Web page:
3 September 2017
A young woman with obvious Asian features was the fourth passenger in a ride-share cab along with three of us (friends) who were in the cab before her. She apologized as if she were intruding and settled into her cell phone.
A few minutes into the ride, the three of us, sotto voce, like we were talking in an elevator, trying not to interrupt someone else’s private thoughts, were discussing where in New York to get the best bagels. The new passenger, engrossed, as she seemed to be, in text messaging with a friend she was going to visit, looked up like she was part of the conversation all along and said, assuredly, it was Black Seed Bagels. It would have been the same as if I were in a cab with three Asians in Beijing, who were discussing where to get the freshest bok choi and I, looking distractedly out the cab window, threw out the name of a food market.
Roberta, my lady friend, demurred about the bagels. While admitting that Black Seed’s were good, especially at their downtown location, she thought Zabar’s were better. Our Asian companion, very personable and brightly articulate, who was working at her first job out of college at a Wall Street financial firm said, “just so you don’t think I’m blowing smoke out of my ass” (her words…evidently she was not one to bleep words just because older folks were nearby…bless her), I come by my bagel opinions honestly. My father is a New York Jew…born in Brooklyn.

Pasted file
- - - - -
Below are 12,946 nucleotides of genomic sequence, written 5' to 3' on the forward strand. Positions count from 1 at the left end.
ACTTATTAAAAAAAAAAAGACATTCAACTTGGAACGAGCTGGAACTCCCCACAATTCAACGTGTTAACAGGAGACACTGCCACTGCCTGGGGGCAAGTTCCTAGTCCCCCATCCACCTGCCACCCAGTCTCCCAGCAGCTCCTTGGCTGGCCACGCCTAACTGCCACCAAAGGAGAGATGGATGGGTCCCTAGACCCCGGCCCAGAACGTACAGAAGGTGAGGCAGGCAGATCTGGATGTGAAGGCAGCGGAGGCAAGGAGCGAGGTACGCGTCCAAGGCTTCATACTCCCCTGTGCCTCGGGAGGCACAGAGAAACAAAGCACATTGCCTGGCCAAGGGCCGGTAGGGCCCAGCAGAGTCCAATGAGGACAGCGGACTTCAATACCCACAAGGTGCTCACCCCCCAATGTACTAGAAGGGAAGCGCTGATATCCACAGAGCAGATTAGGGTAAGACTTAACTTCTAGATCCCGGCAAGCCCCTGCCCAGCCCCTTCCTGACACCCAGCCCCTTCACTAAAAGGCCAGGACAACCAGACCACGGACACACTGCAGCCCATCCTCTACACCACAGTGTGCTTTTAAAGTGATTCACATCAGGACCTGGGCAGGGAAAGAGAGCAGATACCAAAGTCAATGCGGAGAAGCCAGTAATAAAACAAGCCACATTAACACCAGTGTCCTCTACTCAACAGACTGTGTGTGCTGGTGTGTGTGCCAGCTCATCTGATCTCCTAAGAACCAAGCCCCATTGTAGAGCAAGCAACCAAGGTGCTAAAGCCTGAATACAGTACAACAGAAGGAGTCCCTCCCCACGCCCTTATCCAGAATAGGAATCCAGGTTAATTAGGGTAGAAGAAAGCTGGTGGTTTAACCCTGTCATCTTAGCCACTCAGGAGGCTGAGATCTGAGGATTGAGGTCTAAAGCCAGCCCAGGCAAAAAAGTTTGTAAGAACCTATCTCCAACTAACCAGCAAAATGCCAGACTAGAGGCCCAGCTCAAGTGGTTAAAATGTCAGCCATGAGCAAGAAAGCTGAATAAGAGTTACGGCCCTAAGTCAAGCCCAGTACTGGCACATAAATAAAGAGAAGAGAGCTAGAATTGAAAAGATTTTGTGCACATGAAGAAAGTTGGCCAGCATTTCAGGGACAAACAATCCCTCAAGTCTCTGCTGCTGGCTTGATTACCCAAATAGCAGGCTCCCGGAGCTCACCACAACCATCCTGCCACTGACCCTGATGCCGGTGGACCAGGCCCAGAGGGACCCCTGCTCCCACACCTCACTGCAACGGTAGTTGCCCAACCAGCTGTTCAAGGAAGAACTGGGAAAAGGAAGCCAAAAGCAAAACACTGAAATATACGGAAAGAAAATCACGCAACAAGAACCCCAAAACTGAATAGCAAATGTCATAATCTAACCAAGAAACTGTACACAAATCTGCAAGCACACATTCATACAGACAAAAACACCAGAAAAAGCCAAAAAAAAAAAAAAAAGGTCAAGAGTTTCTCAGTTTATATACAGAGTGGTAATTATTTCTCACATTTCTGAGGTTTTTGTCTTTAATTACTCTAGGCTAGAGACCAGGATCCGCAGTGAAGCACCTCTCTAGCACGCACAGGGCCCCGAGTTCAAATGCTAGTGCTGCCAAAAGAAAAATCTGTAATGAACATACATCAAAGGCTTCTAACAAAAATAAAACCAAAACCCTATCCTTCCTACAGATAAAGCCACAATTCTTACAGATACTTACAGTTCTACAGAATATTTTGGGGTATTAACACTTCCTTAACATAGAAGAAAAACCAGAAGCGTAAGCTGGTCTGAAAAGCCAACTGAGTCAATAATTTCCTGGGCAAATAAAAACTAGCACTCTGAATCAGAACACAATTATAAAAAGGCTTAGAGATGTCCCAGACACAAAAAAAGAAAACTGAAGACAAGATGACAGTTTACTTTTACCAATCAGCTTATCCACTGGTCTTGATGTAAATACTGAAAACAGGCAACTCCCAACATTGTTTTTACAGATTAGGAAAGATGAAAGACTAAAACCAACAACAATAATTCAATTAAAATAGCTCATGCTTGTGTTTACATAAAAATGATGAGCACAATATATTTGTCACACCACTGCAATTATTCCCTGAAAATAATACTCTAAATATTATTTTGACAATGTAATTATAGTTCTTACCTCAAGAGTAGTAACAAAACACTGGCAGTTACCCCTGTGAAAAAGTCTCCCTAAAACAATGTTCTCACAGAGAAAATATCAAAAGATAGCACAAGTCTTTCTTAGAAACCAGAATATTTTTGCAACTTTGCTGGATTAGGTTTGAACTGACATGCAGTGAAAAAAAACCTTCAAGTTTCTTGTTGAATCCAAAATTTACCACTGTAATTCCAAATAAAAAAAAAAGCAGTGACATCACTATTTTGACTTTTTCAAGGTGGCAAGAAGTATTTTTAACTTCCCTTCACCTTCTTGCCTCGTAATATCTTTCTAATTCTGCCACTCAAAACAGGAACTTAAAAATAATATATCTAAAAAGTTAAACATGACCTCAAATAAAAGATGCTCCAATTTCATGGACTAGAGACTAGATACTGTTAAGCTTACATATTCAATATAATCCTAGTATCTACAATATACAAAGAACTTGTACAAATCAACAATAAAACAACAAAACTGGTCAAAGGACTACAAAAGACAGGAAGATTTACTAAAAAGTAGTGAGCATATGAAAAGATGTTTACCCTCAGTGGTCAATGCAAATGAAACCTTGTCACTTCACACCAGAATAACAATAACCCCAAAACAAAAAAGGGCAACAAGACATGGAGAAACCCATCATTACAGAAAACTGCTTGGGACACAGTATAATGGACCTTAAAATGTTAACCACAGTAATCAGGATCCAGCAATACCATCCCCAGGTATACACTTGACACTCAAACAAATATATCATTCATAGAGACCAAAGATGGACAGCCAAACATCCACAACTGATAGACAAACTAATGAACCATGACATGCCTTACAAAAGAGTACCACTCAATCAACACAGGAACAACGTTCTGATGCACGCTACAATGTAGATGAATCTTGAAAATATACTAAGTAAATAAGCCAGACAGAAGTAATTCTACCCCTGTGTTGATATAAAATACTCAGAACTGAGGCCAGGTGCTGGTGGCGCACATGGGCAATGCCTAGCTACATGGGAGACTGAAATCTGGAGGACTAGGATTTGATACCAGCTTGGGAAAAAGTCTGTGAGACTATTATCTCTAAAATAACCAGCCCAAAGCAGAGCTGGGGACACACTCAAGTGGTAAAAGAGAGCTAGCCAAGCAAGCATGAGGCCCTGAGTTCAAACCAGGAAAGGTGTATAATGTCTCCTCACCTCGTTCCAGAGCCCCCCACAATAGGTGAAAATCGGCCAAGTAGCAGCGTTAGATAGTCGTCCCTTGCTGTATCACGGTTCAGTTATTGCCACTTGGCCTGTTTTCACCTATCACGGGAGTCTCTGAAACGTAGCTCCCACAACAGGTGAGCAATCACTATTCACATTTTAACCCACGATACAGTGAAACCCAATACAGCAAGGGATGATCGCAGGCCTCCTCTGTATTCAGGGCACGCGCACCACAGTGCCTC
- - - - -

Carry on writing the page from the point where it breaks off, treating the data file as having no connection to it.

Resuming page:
Doubling down on her knowledge of New York Jewish cuisine, she tipped us off that Russ and Daughters was still the best place to get lox…better than Barney Greengrass. But their bagels are lousy, so you get the fish from them, but bagels elsewhere. We started to branch out into the town’s best pastrami, deciding that Katz’s, down the street from Russ and Daughters, was too fatty, but a call rang into her cell phone.
Her conversation, as intimate as if we were all in a phone booth together, was with her mother, whom she told, excitedly, that she had had a second interview with Facebook and they were now recruiting her. While trying to seem casual about it, her voice betrayed a young woman, pleased to be on such a fast-track, as she no doubt was. It was a big deal, being chased by Facebook. But before any more of her biography could be written in the cab, the cabbie pulled up to her stop and off she went, telling us it was such a fun ride.
The glories of pastrami would have to wait for another day.